There is indeed a class of University girl who does not easily get placed, either in teaching or elsewhere, and who constitutes something of a problem, especially in the Provincial Universities, and that is the student of English or History who does not get a very good degree. There are definitely too many of these in the labour market ; but for them, as for the 20 per cent. who do not turn to teaching, the other professional fields are available. They, and their parents, must realize that a degree is not, by itself a complete qualification, and that additional technical training is essential, even if only in shorthand. A good many of these " Arts " girls do, in fact, drift into secretarial work, and probably with a feeling that their University education has been " wasted." In the long run, however, even in these cases, this is not so. Setting aside altogether the benefit to the girl herself, experience shbws that chances of promotion and of ultimate success are more likely to come to her ; and if what she got at college has in any sense soaked in, it is bound to be an asset, and even an economic asset, in the end.

An analysis of the immediate careers of the girls who left one of our famous Universities in a recent year throws light on the position as it is today. .Out of a, total of 152 students, 66 (rather an unusually small number) went into teaching, or training for teaching ; 20 continued in academic work or further study, 16 took up strictly pro- fessional training (for medicine, architecture, librarian- ship, &c.) ; 14 took secretarial or organizing work or training ; 8 embarked upon paid social work ; 6 entered business ; 3 studied domestic science ; 2 entered the Civil Service, and one became a farmer. In addition, 5 mar- ried at once, 11 went to live at home without seeking work, and 2 were definitely unemployed and unsettled after a year's time.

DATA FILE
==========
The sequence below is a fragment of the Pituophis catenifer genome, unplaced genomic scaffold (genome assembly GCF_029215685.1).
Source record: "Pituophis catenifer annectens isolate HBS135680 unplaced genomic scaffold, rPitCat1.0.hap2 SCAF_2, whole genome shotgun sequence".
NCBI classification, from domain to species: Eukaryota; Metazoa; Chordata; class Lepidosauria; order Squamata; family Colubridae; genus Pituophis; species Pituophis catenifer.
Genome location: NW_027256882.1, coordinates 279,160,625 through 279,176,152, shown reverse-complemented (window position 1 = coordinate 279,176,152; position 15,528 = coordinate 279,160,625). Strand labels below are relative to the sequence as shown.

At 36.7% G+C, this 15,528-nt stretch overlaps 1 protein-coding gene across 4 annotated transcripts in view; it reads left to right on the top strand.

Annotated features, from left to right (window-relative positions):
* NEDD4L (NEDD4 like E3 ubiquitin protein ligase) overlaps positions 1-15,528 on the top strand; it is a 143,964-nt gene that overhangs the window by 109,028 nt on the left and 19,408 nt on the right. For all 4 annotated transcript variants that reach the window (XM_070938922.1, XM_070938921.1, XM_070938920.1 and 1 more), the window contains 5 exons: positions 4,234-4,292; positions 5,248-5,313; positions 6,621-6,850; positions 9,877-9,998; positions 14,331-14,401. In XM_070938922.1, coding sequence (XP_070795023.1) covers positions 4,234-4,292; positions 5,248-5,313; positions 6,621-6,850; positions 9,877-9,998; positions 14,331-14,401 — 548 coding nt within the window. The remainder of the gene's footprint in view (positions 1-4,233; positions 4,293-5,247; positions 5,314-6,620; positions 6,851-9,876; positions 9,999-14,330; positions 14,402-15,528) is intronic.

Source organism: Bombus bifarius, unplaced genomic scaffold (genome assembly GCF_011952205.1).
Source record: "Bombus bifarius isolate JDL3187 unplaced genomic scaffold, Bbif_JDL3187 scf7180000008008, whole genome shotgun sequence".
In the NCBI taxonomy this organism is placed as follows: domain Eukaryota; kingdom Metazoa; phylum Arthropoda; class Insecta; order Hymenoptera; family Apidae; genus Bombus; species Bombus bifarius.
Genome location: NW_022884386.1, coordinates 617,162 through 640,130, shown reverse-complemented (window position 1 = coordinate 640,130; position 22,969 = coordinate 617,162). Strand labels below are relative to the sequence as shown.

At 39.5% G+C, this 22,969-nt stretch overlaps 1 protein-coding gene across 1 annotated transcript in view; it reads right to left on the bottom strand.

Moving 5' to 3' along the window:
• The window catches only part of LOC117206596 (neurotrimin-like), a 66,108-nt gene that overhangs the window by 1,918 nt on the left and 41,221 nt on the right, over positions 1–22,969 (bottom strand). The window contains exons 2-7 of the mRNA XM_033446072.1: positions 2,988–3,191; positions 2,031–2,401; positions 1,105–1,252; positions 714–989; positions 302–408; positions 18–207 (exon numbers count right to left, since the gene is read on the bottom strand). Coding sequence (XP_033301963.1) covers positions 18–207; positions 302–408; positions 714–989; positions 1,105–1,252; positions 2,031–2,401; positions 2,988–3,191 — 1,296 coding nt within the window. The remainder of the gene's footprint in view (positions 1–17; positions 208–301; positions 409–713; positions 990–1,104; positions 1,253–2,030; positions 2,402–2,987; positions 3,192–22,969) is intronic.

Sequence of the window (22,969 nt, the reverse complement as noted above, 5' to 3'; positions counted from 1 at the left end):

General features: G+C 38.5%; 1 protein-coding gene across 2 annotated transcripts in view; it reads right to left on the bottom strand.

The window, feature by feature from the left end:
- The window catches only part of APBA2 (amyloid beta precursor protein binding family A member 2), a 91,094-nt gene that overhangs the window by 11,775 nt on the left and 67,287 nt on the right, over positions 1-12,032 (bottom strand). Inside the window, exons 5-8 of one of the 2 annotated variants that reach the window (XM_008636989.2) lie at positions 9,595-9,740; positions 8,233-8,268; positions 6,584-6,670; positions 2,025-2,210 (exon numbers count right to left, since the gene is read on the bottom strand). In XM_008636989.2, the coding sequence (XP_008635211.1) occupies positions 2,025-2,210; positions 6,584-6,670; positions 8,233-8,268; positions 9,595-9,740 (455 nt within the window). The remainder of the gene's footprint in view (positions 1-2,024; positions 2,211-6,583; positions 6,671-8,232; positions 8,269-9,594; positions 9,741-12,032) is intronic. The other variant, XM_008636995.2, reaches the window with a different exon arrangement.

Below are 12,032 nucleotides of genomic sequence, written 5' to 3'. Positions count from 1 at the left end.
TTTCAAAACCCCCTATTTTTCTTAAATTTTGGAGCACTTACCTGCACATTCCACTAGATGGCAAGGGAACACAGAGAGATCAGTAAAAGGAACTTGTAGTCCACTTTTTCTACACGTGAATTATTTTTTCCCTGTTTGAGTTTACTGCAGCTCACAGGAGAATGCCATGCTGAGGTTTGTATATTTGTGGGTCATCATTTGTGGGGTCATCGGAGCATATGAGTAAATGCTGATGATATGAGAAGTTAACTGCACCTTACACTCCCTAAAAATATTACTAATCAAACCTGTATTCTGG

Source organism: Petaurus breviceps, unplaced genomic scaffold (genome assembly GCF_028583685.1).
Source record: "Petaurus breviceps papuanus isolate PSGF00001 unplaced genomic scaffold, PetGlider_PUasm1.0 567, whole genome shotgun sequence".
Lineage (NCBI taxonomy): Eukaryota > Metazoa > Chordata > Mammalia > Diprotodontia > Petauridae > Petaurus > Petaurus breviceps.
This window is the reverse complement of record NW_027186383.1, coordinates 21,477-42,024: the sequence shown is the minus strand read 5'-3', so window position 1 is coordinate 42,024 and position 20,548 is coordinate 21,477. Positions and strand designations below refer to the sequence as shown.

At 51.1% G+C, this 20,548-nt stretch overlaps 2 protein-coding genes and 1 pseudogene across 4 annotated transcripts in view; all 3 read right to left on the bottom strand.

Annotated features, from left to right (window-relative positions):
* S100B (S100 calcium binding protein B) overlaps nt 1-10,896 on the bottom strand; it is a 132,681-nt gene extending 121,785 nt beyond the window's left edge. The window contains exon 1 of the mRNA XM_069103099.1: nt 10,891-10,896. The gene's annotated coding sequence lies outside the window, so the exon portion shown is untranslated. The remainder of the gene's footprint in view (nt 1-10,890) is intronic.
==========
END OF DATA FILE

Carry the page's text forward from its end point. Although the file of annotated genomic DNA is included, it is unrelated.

This record does not suggest that there is any great over-production of women graduates, even from the pcint of view of their absorbtion into the Labour Market. At the same time it must be remembered that women enjoy the very doubtful advantage of being relatively cheap labour. In almost every calling women get lower pay than men for the same work and qualifications, and there can be no doubt that this gives them a numerically greater chance of employment. The other disastrous consequences which it brings are not to be considered here ; but the fact must always be remembered in relation to any aspect of the employment of women.